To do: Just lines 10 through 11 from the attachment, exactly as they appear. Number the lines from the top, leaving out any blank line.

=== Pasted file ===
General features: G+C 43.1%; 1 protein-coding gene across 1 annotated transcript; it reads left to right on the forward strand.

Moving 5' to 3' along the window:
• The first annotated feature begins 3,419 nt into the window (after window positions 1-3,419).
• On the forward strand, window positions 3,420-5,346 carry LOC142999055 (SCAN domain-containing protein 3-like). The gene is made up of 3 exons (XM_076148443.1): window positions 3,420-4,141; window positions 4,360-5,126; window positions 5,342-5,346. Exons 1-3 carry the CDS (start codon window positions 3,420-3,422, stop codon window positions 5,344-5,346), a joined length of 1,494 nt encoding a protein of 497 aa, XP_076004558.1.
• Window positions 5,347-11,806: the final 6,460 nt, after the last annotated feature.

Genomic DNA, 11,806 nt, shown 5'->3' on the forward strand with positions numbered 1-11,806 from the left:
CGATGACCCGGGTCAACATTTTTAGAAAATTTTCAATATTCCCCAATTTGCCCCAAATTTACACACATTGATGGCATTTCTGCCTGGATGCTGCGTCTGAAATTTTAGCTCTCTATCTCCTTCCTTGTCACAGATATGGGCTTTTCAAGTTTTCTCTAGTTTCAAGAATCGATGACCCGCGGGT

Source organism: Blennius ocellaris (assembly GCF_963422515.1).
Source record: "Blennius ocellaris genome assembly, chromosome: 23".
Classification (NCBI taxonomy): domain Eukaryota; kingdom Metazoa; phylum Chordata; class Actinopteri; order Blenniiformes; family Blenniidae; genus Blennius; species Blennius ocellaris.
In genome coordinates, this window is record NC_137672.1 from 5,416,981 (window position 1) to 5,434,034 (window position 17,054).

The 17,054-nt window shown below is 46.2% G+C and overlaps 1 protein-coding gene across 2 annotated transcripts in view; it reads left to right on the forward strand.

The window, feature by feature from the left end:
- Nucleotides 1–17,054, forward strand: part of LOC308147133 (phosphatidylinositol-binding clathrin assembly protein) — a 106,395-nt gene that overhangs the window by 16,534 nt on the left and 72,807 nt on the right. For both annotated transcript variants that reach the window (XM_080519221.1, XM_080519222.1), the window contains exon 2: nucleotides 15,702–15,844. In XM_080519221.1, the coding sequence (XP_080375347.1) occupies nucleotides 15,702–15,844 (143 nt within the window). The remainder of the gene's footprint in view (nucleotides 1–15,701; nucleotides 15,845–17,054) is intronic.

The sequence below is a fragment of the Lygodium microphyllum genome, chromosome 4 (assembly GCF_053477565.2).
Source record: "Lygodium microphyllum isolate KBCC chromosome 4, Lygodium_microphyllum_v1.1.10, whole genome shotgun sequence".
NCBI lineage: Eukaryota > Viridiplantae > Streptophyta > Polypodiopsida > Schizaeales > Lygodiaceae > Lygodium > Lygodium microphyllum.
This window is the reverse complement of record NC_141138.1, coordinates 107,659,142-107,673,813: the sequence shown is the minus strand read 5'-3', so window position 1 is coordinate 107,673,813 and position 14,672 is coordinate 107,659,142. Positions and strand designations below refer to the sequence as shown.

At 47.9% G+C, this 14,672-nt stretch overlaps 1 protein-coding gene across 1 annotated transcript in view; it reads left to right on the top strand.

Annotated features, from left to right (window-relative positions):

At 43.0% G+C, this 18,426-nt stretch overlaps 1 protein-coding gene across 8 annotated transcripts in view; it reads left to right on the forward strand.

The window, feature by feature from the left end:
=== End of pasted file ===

Classification (NCBI taxonomy): domain Eukaryota; kingdom Metazoa; phylum Chordata; class Actinopteri; order Blenniiformes; family Blenniidae; genus Blennius; species Blennius ocellaris.
In genome coordinates, this window is record NC_137672.1 from 5,416,981 (window position 1) to 5,434,034 (window position 17,054).